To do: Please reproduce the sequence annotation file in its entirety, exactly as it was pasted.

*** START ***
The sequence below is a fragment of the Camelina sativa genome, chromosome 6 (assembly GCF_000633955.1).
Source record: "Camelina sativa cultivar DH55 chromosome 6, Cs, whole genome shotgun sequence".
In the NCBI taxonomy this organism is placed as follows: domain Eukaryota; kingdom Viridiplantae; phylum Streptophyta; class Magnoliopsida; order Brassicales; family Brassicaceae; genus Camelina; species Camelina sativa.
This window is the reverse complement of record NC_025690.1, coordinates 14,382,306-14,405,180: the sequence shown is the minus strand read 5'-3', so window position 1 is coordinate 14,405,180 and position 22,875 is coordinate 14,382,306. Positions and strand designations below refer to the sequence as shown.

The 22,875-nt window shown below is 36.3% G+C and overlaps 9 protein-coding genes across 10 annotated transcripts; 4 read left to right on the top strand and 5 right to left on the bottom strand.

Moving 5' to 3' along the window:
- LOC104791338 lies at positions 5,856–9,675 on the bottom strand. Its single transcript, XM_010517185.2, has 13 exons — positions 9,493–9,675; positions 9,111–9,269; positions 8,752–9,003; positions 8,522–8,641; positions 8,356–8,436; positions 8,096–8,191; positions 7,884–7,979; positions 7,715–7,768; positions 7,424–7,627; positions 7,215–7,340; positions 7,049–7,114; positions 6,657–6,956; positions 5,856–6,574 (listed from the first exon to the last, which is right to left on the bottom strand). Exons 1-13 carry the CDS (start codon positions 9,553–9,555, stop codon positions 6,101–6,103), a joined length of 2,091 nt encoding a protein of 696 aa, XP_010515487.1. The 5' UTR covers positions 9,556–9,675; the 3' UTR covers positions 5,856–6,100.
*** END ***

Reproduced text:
The sequence below is a fragment of the Camelina sativa genome, chromosome 6 (assembly GCF_000633955.1).
Source record: "Camelina sativa cultivar DH55 chromosome 6, Cs, whole genome shotgun sequence".
In the NCBI taxonomy this organism is placed as follows: domain Eukaryota; kingdom Viridiplantae; phylum Streptophyta; class Magnoliopsida; order Brassicales; family Brassicaceae; genus Camelina; species Camelina sativa.
This window is the reverse complement of record NC_025690.1, coordinates 14,382,306-14,405,180: the sequence shown is the minus strand read 5'-3', so window position 1 is coordinate 14,405,180 and position 22,875 is coordinate 14,382,306. Positions and strand designations below refer to the sequence as shown.

The 22,875-nt window shown below is 36.3% G+C and overlaps 9 protein-coding genes across 10 annotated transcripts; 4 read left to right on the top strand and 5 right to left on the bottom strand.

Moving 5' to 3' along the window:
- LOC104791338 lies at positions 5,856–9,675 on the bottom strand. Its single transcript, XM_010517185.2, has 13 exons — positions 9,493–9,675; positions 9,111–9,269; positions 8,752–9,003; positions 8,522–8,641; positions 8,356–8,436; positions 8,096–8,191; positions 7,884–7,979; positions 7,715–7,768; positions 7,424–7,627; positions 7,215–7,340; positions 7,049–7,114; positions 6,657–6,956; positions 5,856–6,574 (listed from the first exon to the last, which is right to left on the bottom strand). Exons 1-13 carry the CDS (start codon positions 9,553–9,555, stop codon positions 6,101–6,103), a joined length of 2,091 nt encoding a protein of 696 aa, XP_010515487.1. The 5' UTR covers positions 9,556–9,675; the 3' UTR covers positions 5,856–6,100.